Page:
Amanda and her family
Dystonia is a movement disorder that involves involuntary muscle contractions that cause slow repetitive movements or irregular postures. There are various forms of dystonia that affects muscle groups throughout the body in different ways. Some individuals experience pain with the movements, tremor or other neurological features. Over time, the symptoms can become more noticeable or widespread and can take a great toll on the quality of life. Deep brain stimulation is a treatment option for patients who no longer reap the best results from medicine. Deep brain stimulation can help restore a better quality of life for patients afflicted with dystonia.
Amanda, a patient of Dr. Pilitsis, shared her story about how deep brain stimulation improved her quality of life:
“As a little girl, I had so many dreams. I wanted to do so much with my life but there was nothing I wanted more than to become a mother. As I got older, I had some medical problems and ended up with a lot of radiation and quite a few surgeries. Every time I had a CT scan or X-rays, I worried I may never be able to have children. I had a lot of problems with my arms and was in a sling most of my adolescent years. During this time, I also thought about having children and how I wouldn’t be able to hold them. After having my sixth shoulder surgery, I lost use of my hand. No doctor could really figure it out. I saw several specialists but it wasn’t until January 2009 when I met one of the nicest doctors and he diagnosed me with dystonia. He tried me on many medications and Botox injections and nothing helped.
Shortly after this diagnosis, I moved to Florida with my boyfriend so he could go to school. I lost my health insurance and moved away from my doctor so that I could be with Ryan, who is now my husband. My dystonia became severe and I started having spasms in my feet and neck as well as my hand and wrist. I was unable to work, had no family around and fell into depression. About a year later, I had found a job and met a few friends. The dystonia was still pretty severe but I had learned to adapt. I now had a wrist brace on 24/7.
In February 2010, I received the greatest news I could ever imagine. I was pregnant. Although this was not an ideal time to have a child, I was more than excited and we made it work. In September 2010, I gave birth to a beautiful and healthy baby girl who I named Hailey. Taking care of her was difficult but I did the best I could. After seeing her beautiful face, I knew I had to do something about the dystonia to help me to take care of my daughter.
I flew back to MA, where I met with my neurologist and went over my options. He suggested Deep Brain Stimulation. At first I panicked but after hearing all the details, I decided this was the best option. In April 2011, I underwent a five hour brain surgery to have the DBS placed. I remember how scared I was going in there. I was going to be awake the whole time and I was going to have no hair! I went in though, thinking about how good this was going to be for Hailey. I was finally going to be able to hold her with two hands and give her a bath and hold her hand as she learned how to walk. I had to do this.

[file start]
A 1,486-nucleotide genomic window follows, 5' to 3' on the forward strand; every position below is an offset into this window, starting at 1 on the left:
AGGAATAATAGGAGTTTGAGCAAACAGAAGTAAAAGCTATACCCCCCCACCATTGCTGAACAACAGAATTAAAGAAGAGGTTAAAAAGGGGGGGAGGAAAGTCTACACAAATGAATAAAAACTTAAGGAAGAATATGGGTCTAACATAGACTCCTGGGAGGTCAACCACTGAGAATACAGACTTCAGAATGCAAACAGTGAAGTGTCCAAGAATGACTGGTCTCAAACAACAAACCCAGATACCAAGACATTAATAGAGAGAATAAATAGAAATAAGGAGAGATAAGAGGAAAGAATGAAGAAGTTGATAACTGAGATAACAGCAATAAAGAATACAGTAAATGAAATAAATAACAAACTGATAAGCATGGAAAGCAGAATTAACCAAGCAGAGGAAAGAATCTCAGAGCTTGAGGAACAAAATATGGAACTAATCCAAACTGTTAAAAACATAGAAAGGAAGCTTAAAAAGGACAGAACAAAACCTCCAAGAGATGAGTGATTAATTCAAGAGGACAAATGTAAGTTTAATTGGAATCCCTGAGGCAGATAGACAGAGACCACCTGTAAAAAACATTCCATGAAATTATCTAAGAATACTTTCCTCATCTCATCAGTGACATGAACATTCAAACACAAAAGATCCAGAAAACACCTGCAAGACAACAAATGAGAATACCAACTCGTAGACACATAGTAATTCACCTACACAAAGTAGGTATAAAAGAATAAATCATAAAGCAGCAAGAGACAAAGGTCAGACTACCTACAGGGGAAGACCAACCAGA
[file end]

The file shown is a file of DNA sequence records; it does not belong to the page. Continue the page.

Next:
I came out of surgery with a little headache but nothing major and went home the next day. I had a little setback when I got an infection and had to have the surgery repeated but it has now been a year and a half since my second surgery and I have a ponytail, I’m typing with two hands and I can walk without a limp. DBS surgery has changed my life.
Before having DBS, I didn’t have the energy to play with Hailey, I couldn’t go for a walk because my foot would curl in, I was afraid to go out anywhere because I never knew when I would get “stuck” and I was afraid to have any more children for fear of not being able to take care of them.
My daughter is now 2 Â½ and I have a beautiful 3 Â½ month old little boy. They are my world and because of DBS, I can do so much with them and be there for them the way they need me to be. Last May, I decided that because of the struggles I went through with dystonia, I wanted to help the dystonia medical research foundation find a cure. Although DBS was great for me, it is not great for everyone and it isn’t a cure. I still have spasms occasionally and will likely need the batteries replaced.
I decided to host an annual dystance4dystonia walk to give back and to help with research for dystonia. The walk is a little less than four miles and we encourage all people to come, whether they are in a wheelchair, can run it or can walk it slowly. We also encourage people to bring their families so everyone can see that there are many other people out there with dystonia and everyone with it is so different. I think it is very important to include family in things like this. Last year, we raised over $5,000! This year was our second annual walk and we raised close to $5,000 again. It is a fun time and it’s a good way to spread awareness, get together with family and friends and to raise money to help find a cure!
I have met some amazing people with dystonia. Some are in wheelchairs, some have it very severe and others are managed through medication. Everyone I’ve met with dystonia has heard about DBS but have not done it because they don’t know how well it works and are afraid of the actual surgery. After talking with them and telling them about the surgery and how it has changed my life, they all have a different perspective and are all very interested in doing it to improve their quality of life. Thanks to DBS, I am a happily married 26 year old mother of two and I am enjoying every second of this wonderful life. “
Information About Movement Disorders